Palaeoart inspires scientific research

Illustraion by Bob Nicholls (c) 2014.

Illustration by Bob Nicholls (c) 2014.

In the scientific community, art serves as a visual source of influential enlightenment, sparking the curiosity of the general public and researchers alike. The palaeoart entitled “Double Death” by Bob Nicholls depicts an exciting contest between two large theropod dinosaurs, Carcharodontosaurus saharicus, fighting over which one will get to eat a medium-sized sauropod dinosaur.

The concept for this picture originally stemmed in the late 1990s when Nicholls watched two birds jointly holding a piece of food. He then translated this idea into a dramatic piece of fleshed out digital art using dinosaurs. The dynamism in the resulting illustration prompted Dr. Donald Henderson, Curator of Dinosaurs, to ask “Could these two theropod dinosaurs REALLY lift a dinosaur almost as big as themselves and not fall over?”

To answer this question, Dr. Henderson conducted a biomechanical analysis using three-dimensional digital models to assess whether a pair of C. saharicus could successfully lift a medium-sized sauropod and not lose balance.

“I calculated how heavy each of the participants were, the two C. saharicus and the sauropod.  I also had to know where their centre of weight was.”

With the body mass and centre of mass determined for the C. saharicus, it turns out that a single animal weighing six tonnes could lift two and a half tonnes and not fall over. This two and a half tonnes represents about 40% of the body weight; however, the limb bones of animals in general can easily experience forces equal to two to three times total body weight when walking or running, so the additional 40% is well within the capacity of the limbs. It would appear that two C. saharicus could, between them, lift a five-tonne dinosaur without difficulty.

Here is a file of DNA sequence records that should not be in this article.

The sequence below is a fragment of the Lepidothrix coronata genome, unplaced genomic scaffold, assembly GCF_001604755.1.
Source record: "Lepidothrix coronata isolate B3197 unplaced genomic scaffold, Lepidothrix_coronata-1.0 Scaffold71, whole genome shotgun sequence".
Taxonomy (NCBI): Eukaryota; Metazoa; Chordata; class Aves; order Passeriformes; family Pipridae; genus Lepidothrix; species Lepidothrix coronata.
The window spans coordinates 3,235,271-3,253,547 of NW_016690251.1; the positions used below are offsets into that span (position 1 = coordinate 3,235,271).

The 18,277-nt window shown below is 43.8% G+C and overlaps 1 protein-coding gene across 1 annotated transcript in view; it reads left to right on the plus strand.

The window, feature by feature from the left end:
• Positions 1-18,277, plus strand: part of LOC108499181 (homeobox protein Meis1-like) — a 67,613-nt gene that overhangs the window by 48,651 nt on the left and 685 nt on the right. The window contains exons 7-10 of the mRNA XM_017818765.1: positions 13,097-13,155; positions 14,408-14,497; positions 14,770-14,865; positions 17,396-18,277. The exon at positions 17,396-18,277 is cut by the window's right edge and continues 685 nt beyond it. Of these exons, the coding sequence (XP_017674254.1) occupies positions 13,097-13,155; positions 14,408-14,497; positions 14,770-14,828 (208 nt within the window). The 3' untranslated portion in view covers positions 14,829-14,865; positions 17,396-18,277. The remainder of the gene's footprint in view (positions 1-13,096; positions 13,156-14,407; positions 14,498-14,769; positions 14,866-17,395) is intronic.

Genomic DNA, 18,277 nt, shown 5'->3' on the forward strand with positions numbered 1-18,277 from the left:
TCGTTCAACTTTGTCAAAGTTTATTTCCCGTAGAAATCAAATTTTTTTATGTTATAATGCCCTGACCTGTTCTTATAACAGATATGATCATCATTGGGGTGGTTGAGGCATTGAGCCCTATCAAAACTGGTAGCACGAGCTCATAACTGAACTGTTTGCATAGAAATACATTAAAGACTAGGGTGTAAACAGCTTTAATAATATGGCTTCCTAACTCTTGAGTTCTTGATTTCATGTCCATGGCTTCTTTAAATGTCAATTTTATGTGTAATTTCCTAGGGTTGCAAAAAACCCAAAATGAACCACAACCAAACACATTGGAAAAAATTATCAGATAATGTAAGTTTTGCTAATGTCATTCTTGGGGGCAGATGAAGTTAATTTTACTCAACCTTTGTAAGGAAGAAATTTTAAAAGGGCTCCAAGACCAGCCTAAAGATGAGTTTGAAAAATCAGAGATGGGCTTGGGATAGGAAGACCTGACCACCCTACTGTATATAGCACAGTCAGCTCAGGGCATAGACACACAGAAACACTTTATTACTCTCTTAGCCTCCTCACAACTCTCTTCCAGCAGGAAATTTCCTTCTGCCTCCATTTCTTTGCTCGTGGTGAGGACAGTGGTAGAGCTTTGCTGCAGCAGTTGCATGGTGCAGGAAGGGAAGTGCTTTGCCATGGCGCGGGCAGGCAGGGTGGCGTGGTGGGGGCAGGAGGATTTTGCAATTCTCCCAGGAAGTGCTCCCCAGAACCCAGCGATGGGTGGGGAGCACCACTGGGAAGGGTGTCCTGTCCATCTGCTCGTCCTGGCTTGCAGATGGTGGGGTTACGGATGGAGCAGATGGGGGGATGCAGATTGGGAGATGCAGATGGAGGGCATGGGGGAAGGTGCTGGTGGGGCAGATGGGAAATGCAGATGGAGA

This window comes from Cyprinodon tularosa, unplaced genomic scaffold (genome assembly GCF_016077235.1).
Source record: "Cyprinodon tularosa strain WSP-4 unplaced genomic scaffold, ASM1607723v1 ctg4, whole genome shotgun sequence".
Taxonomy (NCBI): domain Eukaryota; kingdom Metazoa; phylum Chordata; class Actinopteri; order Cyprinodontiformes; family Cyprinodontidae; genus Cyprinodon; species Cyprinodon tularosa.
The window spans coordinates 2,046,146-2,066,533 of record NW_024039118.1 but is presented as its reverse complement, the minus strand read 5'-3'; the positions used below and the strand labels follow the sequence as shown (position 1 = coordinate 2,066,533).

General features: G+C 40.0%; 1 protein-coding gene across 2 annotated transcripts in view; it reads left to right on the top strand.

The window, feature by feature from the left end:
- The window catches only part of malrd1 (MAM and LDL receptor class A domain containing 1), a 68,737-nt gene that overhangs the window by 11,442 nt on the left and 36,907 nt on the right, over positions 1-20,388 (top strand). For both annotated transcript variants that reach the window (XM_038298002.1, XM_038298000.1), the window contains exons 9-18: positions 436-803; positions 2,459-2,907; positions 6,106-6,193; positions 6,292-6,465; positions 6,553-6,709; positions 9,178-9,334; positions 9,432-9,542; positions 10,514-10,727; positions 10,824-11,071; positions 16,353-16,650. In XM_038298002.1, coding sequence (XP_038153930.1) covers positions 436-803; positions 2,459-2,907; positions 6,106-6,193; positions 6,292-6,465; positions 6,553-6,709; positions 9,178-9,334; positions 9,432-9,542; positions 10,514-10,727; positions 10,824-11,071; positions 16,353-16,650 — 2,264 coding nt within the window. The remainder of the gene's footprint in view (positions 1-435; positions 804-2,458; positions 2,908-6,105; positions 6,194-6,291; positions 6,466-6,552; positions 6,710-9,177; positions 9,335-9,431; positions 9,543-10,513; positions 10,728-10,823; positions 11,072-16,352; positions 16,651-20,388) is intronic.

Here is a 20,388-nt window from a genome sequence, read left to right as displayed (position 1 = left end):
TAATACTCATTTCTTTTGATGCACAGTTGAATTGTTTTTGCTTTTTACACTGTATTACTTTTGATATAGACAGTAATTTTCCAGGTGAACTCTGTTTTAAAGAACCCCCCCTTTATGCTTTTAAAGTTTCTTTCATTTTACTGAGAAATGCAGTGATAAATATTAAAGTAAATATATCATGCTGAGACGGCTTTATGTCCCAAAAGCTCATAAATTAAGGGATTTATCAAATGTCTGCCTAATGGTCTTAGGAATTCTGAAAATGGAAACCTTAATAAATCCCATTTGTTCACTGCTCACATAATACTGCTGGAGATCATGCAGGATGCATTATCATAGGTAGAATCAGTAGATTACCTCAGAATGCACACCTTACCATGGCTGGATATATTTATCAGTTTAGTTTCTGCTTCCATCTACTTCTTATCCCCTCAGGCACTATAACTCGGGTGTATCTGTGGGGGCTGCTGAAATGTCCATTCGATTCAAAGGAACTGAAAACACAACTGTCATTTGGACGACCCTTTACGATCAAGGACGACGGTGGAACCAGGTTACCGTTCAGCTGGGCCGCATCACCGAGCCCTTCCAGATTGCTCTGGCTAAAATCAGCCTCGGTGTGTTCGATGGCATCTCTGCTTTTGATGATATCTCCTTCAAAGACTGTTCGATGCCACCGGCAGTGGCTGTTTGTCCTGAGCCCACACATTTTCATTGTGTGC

This led to two more questions: “Are the neck muscles strong enough to hold up a tonne or two of weight?” and “Are the jaw muscles strong enough to hold up a tonne or two of flesh?”

Estimating the jaw and neck muscle strengths of extinct dinosaurs begins by looking at the sizes of the attachment areas of the various muscles on the fossilized bones. Estimates of the cross-sectional areas of the muscles of interest are then determined. From looking at the muscles in living backboned animals today, we can see that skeletal muscles all have about the same force generating capacity, and the total force is related to the cross-sectional areas of the muscles. Applying these observations and a known muscle tension factor, we can calculate a probable lifting/holding force for the muscles of interest.

The jaws muscles were found to be able to exert sufficient force to hold 512 kg, but the neck muscles would only have been able to support 424 kg. This leads to the neck muscles being the limiting factor, and that two C. saharicus could only lift an animal weighing about 850 kg. The apparent excess capacity of the jaw muscles suggests that a high bite force was important for puncturing and pulling apart large prey items. The large body size of C. saharicus, in comparison to the smaller holding and lifting abilities of the neck and jaws, would have provided a stable, not-easily-toppled platform for manipulating small, struggling prey items.

“The animal ended up being a little bit smaller than the one Bob had done in his illustration, but the basic idea is fine. I just used basic first-year physics to work that out.”

The research conducted by Dr. Henderson was published in the August issue of The Anatomical Record along with the scientific illustration by Bob Nicholls.

“Our ideas have changed, but we still need the artists to bring these things to life, to make them more than just a collection of bones. These were real animals that lived in a real environment.”


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